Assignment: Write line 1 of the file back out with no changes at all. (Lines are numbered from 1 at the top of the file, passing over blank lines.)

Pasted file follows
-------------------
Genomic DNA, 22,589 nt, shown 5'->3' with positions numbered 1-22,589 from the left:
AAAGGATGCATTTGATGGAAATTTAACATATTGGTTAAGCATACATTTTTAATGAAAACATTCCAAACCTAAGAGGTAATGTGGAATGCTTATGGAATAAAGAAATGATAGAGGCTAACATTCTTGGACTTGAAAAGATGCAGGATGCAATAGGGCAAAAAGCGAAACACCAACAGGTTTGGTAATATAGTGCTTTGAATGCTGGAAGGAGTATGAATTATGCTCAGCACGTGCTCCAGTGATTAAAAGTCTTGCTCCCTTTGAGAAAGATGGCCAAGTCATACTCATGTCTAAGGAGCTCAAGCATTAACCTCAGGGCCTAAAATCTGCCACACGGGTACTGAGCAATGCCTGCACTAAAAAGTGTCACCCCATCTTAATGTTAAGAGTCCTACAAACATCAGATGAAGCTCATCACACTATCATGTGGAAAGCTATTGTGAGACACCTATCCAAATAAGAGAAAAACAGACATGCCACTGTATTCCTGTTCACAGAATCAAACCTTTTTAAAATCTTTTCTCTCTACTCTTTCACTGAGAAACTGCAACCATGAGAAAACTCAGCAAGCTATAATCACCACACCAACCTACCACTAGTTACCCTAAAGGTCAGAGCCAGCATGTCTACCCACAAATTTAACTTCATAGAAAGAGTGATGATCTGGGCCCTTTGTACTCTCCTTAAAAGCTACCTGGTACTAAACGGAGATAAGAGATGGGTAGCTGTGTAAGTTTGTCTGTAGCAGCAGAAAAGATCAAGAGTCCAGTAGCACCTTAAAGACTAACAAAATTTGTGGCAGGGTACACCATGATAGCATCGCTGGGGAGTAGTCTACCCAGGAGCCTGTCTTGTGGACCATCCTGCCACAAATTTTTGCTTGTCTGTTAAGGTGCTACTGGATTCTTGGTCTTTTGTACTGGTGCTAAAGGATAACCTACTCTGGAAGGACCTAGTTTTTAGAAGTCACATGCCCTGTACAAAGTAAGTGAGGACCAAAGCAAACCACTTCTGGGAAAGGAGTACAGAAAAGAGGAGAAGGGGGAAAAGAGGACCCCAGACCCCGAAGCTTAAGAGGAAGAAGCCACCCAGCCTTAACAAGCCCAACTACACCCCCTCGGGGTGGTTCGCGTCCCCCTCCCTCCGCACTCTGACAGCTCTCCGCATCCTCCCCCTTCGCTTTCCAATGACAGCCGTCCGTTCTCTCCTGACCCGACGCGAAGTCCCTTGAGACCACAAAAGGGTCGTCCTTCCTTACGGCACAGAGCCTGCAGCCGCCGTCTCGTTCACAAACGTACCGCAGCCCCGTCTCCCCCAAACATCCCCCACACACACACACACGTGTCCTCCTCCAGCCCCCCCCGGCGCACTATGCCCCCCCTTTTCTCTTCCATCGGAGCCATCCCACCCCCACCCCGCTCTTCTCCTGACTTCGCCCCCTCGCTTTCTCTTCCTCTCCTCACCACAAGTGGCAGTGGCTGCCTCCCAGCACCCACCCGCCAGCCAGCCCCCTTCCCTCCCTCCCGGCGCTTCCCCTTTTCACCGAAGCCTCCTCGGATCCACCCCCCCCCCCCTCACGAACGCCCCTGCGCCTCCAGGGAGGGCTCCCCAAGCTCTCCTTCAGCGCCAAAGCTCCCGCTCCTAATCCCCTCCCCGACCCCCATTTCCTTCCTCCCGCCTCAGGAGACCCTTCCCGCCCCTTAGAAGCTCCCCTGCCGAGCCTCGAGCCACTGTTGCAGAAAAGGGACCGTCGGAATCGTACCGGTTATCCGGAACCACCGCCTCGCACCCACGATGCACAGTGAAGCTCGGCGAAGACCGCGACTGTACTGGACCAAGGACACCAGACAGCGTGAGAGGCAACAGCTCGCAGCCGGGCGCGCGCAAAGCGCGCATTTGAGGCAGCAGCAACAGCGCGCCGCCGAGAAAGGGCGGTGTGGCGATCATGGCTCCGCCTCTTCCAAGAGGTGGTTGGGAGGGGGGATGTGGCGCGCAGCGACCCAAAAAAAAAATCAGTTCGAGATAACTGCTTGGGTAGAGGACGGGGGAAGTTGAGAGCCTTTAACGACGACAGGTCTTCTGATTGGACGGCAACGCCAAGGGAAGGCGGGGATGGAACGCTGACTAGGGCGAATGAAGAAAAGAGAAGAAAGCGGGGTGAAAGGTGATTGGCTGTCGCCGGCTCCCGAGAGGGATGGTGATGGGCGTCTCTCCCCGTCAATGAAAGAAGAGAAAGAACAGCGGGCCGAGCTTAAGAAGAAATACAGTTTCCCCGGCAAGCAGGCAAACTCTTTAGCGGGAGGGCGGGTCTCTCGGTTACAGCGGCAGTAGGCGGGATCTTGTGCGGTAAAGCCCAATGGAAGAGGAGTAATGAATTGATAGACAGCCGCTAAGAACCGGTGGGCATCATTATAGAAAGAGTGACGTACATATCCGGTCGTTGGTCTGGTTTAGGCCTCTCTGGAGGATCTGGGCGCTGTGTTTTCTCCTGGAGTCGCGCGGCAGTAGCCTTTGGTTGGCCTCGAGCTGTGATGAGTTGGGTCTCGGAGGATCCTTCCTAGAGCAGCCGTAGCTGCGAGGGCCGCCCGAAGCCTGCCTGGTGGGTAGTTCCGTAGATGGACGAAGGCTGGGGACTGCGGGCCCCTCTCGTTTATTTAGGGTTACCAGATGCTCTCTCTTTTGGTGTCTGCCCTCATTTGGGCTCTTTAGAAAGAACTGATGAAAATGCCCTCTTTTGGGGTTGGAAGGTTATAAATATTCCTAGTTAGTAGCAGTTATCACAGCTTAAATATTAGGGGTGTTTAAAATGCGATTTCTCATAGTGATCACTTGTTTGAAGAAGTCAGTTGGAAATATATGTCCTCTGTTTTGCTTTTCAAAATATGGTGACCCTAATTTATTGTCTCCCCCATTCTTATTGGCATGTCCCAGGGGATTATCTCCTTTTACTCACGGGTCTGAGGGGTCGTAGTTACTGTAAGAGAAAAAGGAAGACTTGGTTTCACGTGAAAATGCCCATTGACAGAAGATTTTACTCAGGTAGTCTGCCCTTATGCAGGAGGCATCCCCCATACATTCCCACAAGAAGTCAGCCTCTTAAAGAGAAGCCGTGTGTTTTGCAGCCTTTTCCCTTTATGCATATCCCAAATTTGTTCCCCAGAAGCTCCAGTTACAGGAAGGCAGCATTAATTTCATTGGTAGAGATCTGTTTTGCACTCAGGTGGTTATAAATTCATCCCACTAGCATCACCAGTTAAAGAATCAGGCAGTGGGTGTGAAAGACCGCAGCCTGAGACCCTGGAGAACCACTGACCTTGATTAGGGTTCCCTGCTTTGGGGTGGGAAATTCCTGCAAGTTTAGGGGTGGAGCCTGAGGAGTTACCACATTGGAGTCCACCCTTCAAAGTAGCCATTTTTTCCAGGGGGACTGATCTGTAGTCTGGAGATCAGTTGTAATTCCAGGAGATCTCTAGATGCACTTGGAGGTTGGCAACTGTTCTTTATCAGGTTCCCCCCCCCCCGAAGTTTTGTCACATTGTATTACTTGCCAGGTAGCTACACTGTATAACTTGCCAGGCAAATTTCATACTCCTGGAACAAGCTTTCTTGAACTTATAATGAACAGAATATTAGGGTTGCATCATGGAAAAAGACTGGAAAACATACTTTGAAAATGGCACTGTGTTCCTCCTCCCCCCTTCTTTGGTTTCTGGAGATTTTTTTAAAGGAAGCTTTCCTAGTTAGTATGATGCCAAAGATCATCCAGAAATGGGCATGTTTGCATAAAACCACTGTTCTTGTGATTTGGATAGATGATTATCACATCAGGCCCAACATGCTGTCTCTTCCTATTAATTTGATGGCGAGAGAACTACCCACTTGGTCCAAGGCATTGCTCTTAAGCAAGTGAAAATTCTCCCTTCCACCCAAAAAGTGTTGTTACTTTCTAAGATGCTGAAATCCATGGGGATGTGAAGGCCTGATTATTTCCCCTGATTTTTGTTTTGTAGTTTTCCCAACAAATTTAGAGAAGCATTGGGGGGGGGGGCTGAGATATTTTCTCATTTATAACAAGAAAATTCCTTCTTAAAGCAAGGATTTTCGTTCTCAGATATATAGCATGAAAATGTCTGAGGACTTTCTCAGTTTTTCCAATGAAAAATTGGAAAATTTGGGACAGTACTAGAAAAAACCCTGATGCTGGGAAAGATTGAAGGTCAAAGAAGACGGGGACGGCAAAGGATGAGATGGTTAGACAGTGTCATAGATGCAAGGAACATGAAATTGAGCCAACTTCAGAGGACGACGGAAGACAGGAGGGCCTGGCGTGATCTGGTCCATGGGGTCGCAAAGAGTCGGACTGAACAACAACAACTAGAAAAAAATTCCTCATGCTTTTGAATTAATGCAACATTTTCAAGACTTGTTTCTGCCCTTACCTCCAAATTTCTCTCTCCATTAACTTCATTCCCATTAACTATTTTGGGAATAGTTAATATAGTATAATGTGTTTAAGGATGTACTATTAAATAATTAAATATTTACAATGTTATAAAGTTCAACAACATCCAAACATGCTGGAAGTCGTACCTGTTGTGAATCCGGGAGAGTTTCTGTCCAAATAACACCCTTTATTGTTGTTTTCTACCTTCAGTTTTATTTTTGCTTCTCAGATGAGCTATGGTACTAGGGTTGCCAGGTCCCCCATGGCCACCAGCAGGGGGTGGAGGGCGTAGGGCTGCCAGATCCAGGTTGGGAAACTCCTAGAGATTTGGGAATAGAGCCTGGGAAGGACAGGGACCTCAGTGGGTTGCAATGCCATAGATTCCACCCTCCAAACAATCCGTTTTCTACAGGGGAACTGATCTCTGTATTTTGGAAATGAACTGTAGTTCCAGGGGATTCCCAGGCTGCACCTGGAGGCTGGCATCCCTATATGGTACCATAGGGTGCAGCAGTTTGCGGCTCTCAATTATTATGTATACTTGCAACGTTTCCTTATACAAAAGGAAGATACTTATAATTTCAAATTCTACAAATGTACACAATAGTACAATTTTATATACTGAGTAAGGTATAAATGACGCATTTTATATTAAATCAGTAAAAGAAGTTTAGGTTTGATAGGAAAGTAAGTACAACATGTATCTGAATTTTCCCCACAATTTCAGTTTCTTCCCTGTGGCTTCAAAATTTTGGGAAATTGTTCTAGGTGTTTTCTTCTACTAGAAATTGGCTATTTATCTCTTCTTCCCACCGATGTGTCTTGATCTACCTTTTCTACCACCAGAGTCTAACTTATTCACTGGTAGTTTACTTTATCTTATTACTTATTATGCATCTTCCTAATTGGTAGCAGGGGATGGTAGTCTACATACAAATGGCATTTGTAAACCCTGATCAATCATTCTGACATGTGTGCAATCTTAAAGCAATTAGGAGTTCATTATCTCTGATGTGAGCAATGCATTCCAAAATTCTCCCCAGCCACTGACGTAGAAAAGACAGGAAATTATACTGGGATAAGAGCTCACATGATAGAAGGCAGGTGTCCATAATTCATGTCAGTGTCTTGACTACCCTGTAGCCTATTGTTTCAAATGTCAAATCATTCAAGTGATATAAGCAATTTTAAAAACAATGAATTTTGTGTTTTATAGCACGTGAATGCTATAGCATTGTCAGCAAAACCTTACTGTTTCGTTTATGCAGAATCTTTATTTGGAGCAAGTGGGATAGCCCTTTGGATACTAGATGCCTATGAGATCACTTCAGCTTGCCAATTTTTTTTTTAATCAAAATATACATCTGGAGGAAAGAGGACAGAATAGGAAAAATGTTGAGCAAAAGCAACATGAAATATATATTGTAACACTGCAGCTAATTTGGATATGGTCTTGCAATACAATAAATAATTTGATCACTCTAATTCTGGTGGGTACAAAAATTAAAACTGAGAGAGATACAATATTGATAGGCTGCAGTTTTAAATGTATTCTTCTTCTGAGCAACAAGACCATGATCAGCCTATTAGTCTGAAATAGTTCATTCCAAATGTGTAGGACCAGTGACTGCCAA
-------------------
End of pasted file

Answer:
Genomic DNA, 22,589 nt, shown 5'->3' with positions numbered 1-22,589 from the left: